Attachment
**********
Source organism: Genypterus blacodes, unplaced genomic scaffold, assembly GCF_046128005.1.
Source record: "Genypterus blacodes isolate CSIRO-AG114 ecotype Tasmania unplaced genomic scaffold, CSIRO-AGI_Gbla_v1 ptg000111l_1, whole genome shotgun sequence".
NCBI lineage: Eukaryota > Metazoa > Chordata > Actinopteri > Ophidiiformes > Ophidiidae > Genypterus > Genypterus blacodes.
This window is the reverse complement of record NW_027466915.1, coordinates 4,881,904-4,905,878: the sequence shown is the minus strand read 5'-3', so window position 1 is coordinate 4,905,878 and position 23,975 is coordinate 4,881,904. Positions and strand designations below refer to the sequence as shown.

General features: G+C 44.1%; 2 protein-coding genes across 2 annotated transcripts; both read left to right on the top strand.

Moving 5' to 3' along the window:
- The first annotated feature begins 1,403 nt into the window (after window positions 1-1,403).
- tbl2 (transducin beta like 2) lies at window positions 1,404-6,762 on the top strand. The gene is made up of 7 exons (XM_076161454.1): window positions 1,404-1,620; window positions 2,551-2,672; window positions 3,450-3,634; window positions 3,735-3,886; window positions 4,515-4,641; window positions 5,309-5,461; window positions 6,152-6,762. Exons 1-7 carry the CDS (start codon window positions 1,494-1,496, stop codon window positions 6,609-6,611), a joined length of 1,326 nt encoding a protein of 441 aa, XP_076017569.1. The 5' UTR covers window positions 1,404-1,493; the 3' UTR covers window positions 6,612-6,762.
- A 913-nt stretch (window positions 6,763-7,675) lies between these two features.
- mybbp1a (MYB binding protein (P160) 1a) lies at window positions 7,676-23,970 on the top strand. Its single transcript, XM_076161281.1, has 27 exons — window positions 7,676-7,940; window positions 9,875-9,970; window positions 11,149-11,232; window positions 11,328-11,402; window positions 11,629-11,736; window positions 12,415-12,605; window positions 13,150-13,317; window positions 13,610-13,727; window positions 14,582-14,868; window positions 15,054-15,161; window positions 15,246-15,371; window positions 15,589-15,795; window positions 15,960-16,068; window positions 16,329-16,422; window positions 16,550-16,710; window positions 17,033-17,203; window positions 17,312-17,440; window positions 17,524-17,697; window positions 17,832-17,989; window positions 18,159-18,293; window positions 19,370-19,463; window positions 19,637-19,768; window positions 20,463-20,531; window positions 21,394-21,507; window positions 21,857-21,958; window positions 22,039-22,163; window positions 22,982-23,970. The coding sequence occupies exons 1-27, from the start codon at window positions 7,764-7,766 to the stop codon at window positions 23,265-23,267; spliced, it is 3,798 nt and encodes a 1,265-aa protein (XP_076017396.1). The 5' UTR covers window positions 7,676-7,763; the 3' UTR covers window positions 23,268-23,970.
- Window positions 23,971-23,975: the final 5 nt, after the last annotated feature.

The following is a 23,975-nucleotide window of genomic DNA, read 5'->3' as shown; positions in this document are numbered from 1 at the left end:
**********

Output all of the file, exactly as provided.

Source organism: Genypterus blacodes, unplaced genomic scaffold, assembly GCF_046128005.1.
Source record: "Genypterus blacodes isolate CSIRO-AG114 ecotype Tasmania unplaced genomic scaffold, CSIRO-AGI_Gbla_v1 ptg000111l_1, whole genome shotgun sequence".
NCBI lineage: Eukaryota > Metazoa > Chordata > Actinopteri > Ophidiiformes > Ophidiidae > Genypterus > Genypterus blacodes.
This window is the reverse complement of record NW_027466915.1, coordinates 4,881,904-4,905,878: the sequence shown is the minus strand read 5'-3', so window position 1 is coordinate 4,905,878 and position 23,975 is coordinate 4,881,904. Positions and strand designations below refer to the sequence as shown.

General features: G+C 44.1%; 2 protein-coding genes across 2 annotated transcripts; both read left to right on the top strand.

Moving 5' to 3' along the window:
- The first annotated feature begins 1,403 nt into the window (after window positions 1-1,403).
- tbl2 (transducin beta like 2) lies at window positions 1,404-6,762 on the top strand. The gene is made up of 7 exons (XM_076161454.1): window positions 1,404-1,620; window positions 2,551-2,672; window positions 3,450-3,634; window positions 3,735-3,886; window positions 4,515-4,641; window positions 5,309-5,461; window positions 6,152-6,762. Exons 1-7 carry the CDS (start codon window positions 1,494-1,496, stop codon window positions 6,609-6,611), a joined length of 1,326 nt encoding a protein of 441 aa, XP_076017569.1. The 5' UTR covers window positions 1,404-1,493; the 3' UTR covers window positions 6,612-6,762.
- A 913-nt stretch (window positions 6,763-7,675) lies between these two features.
- mybbp1a (MYB binding protein (P160) 1a) lies at window positions 7,676-23,970 on the top strand. Its single transcript, XM_076161281.1, has 27 exons — window positions 7,676-7,940; window positions 9,875-9,970; window positions 11,149-11,232; window positions 11,328-11,402; window positions 11,629-11,736; window positions 12,415-12,605; window positions 13,150-13,317; window positions 13,610-13,727; window positions 14,582-14,868; window positions 15,054-15,161; window positions 15,246-15,371; window positions 15,589-15,795; window positions 15,960-16,068; window positions 16,329-16,422; window positions 16,550-16,710; window positions 17,033-17,203; window positions 17,312-17,440; window positions 17,524-17,697; window positions 17,832-17,989; window positions 18,159-18,293; window positions 19,370-19,463; window positions 19,637-19,768; window positions 20,463-20,531; window positions 21,394-21,507; window positions 21,857-21,958; window positions 22,039-22,163; window positions 22,982-23,970. The coding sequence occupies exons 1-27, from the start codon at window positions 7,764-7,766 to the stop codon at window positions 23,265-23,267; spliced, it is 3,798 nt and encodes a 1,265-aa protein (XP_076017396.1). The 5' UTR covers window positions 7,676-7,763; the 3' UTR covers window positions 23,268-23,970.
- Window positions 23,971-23,975: the final 5 nt, after the last annotated feature.

The following is a 23,975-nucleotide window of genomic DNA, read 5'->3' as shown; positions in this document are numbered from 1 at the left end: